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Today is October 4, 2022

Outdoors

The retirement of an old friend

The retirement of an old friend

The battered broadhead that the author had used for years. A Texas rock caused its demise as a hunting tool. Photo: Tony Kinton

    It has been said upon great authority that if a man comes to the end of his life and can claim even one individual as a true friend, that man is indeed blessed. There is merit in that statement. A true friend is far more than a simple acquaintance on some electronic gadget, is more revered than an occasional companion. That true friend is a cherished treasure that remains the same regardless of circumstances, one who can be counted on to see our faults and care just the same. Most difficult to find and nurture—true friendship.
    So in the light of such an august and reverential description of a true friend, it seems ill placed to attach the word to some inanimate object. But in full recognition that no object can approach the status of human friendship and with sincere apologies for this upcoming precarious proclamation, I wish to announce that I retired from use an old friend recently. This friend was a basic broadhead built in some factory for the express purpose of riding the tip of a hunting arrow. Still, it possessed traits we seek in a living, breathing friend and that friend, carefully chosen and well developed, possesses traits I found in that broadhead.
    The broadhead came in a package with five others some 30 years ago. Nondescript when I removed it from the cardboard container, it was very much the same as its counterparts. Only time would set it apart. I suppose I came to recognize it as a specific and separate entity when I took a deer with it. That day I recovered the arrow and tossed it in the back of my truck, that broadhead in perfect condition save its dulled edges.
    At some point later, maybe five years, I came across that arrow/broadhead combo, the arrow warped and of no use. I inspected the broadhead. Due to my lack of attention earlier, there was some rush. I oiled and polished the head and then took a file to its edges. Perfectly serviceable, not unlike a true human friend we may have neglected. I removed it from the damaged arrow and put it on another aluminum shaft. Those were my days of weakness, when I had opted to shoot a compound bow. The very next month that same tip took another deer for my freezer.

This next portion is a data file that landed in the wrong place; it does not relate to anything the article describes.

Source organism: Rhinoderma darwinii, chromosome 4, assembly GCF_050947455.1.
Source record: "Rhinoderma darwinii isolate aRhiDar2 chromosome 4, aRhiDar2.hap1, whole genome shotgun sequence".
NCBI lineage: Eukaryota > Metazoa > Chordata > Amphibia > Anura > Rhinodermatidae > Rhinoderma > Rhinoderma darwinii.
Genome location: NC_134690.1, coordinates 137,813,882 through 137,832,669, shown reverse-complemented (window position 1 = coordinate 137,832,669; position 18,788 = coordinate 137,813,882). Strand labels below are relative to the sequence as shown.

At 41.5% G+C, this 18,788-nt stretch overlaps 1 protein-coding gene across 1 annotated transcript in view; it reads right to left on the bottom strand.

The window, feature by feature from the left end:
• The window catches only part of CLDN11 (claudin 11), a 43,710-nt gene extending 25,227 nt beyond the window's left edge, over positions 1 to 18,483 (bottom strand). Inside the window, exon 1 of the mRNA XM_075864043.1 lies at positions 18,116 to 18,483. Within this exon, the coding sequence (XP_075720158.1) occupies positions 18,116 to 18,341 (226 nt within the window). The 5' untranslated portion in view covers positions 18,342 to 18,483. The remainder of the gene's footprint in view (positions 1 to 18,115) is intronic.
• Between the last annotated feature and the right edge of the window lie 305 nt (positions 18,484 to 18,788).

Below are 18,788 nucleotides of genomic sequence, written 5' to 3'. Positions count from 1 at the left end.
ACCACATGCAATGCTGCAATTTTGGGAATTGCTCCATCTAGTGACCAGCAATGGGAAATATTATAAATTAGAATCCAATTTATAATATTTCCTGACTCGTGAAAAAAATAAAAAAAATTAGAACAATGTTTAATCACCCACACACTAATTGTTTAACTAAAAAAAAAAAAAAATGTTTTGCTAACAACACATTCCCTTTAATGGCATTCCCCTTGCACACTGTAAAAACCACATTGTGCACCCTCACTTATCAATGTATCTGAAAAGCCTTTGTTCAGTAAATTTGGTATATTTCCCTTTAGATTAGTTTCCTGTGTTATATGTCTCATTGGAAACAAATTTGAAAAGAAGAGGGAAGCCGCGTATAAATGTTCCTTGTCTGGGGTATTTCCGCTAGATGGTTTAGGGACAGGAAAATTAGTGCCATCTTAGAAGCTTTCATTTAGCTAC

I am happy to report that the madness of technology held me in its grip for only a season or two. I gladly, and with irrevocable resolve, went back to archery as I had known it and as it should be—recurves, longbows, primitive Osage staves, cedar arrow shafts. That rust-speckled head made the transition as well, and we were both back in our intended element. Any true friend will follow through those shadows of confusion and misdirection.
    During ensuing years that same head, this time cast by a custom-build recurve, took a huge Mississippi hog that produced more pork than I thought possible. It later sailed from a bamboo-backed Osage longbow and claimed a Delta deer. It then went with me to Tennessee and put more pork in the freezer, all these excursions separated by a scattering of years. The most recent successful use of it came on a Texas ranch this past January while I was toting a newly-built Osage take-down longbow that Mike Yancey and I had built in September before this hunt. Another
hog. I particularly enjoy wild pork!

    And just this past week, as this is written, the veteran broadhead joined me on that same Texas ranch for a much-anticipated turkey hunt. All seemed well. Turkeys gobbled; large flocks drifted by and talked incessantly with me as I mimicked the clucks and purrs and yelps they were executing. And then a single gobbler—puffed up and proud and curious. He came to a halt at 14 yards from my station. And while that may seem an incredibly short distance, it is more than far enough with a longbow and such a diminutive target deceitfully obscured by a proliferation of iridescent feathers. The draw was smooth, the release felt right and the arrow was on its way. It went low.
    After the proverbial dust settled, I left my hide and went to inspect the situation in an effort to determine if I heard and saw what I thought I heard and saw. I did. The arrow smacked solidly into a rock just beyond the gobbler and lay quietly there. No marks of a hit save to the rock. I thought all was well outside the miss, but upon closer inspection I learned that the head had suffered irreparable damage. The cedar shaft, pushing the tip with great force, had powdered its way into the ferrule and caused that ferrule to separate from the blade. The head’s use as a hunting tool had ended.
    Back here at home I removed the broadhead from the shaft and gently laid it on a shelf in my office. It has lost its usefulness to a degree, but I will save it. For you see, like that true friend who slows with age and perhaps can no longer explore high and wild places, simply seeing that individual—or that broadhead—refreshes memory of past experiences shared. That is likely the most important element of friendship in the first place!

    Tony Kinton has been an active outdoors writer for 30 years. “Uncertain Horizons,” book two in Kinton’s “Wagon Road Trilogy,” is now available. Order from your local bookstore, Amazon.com or Kinton’s website: www.tonykinton.com.

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